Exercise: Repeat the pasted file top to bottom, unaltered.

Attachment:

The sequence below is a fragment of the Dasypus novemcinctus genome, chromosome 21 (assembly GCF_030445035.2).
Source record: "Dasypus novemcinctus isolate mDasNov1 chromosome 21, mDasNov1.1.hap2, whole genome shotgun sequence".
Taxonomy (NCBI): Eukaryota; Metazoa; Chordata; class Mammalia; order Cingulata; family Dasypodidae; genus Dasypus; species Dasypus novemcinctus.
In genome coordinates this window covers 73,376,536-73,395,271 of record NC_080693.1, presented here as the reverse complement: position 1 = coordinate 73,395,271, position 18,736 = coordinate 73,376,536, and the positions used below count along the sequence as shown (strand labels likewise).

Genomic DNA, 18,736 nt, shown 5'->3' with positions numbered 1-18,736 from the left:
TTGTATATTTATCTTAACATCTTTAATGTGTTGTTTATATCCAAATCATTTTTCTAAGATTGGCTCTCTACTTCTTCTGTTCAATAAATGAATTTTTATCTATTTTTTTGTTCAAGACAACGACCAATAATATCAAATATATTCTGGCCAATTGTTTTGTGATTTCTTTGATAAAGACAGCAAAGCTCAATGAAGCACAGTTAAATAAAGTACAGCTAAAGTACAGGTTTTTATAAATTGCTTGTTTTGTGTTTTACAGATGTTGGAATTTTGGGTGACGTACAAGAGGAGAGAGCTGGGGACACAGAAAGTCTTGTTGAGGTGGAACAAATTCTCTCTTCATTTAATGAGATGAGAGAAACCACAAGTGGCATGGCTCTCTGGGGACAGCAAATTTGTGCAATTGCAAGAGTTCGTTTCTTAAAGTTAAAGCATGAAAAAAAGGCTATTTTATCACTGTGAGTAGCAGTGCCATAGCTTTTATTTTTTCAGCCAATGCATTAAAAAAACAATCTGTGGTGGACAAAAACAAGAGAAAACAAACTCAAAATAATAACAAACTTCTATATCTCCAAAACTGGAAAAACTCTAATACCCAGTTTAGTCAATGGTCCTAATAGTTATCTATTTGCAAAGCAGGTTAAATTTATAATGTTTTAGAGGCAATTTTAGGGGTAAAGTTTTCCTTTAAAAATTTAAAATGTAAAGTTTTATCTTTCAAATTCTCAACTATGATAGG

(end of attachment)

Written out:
The sequence below is a fragment of the Dasypus novemcinctus genome, chromosome 21 (assembly GCF_030445035.2).
Source record: "Dasypus novemcinctus isolate mDasNov1 chromosome 21, mDasNov1.1.hap2, whole genome shotgun sequence".
Taxonomy (NCBI): Eukaryota; Metazoa; Chordata; class Mammalia; order Cingulata; family Dasypodidae; genus Dasypus; species Dasypus novemcinctus.
In genome coordinates this window covers 73,376,536-73,395,271 of record NC_080693.1, presented here as the reverse complement: position 1 = coordinate 73,395,271, position 18,736 = coordinate 73,376,536, and the positions used below count along the sequence as shown (strand labels likewise).

Genomic DNA, 18,736 nt, shown 5'->3' with positions numbered 1-18,736 from the left:
TTGTATATTTATCTTAACATCTTTAATGTGTTGTTTATATCCAAATCATTTTTCTAAGATTGGCTCTCTACTTCTTCTGTTCAATAAATGAATTTTTATCTATTTTTTTGTTCAAGACAACGACCAATAATATCAAATATATTCTGGCCAATTGTTTTGTGATTTCTTTGATAAAGACAGCAAAGCTCAATGAAGCACAGTTAAATAAAGTACAGCTAAAGTACAGGTTTTTATAAATTGCTTGTTTTGTGTTTTACAGATGTTGGAATTTTGGGTGACGTACAAGAGGAGAGAGCTGGGGACACAGAAAGTCTTGTTGAGGTGGAACAAATTCTCTCTTCATTTAATGAGATGAGAGAAACCACAAGTGGCATGGCTCTCTGGGGACAGCAAATTTGTGCAATTGCAAGAGTTCGTTTCTTAAAGTTAAAGCATGAAAAAAAGGCTATTTTATCACTGTGAGTAGCAGTGCCATAGCTTTTATTTTTTCAGCCAATGCATTAAAAAAACAATCTGTGGTGGACAAAAACAAGAGAAAACAAACTCAAAATAATAACAAACTTCTATATCTCCAAAACTGGAAAAACTCTAATACCCAGTTTAGTCAATGGTCCTAATAGTTATCTATTTGCAAAGCAGGTTAAATTTATAATGTTTTAGAGGCAATTTTAGGGGTAAAGTTTTCCTTTAAAAATTTAAAATGTAAAGTTTTATCTTTCAAATTCTCAACTATGATAGG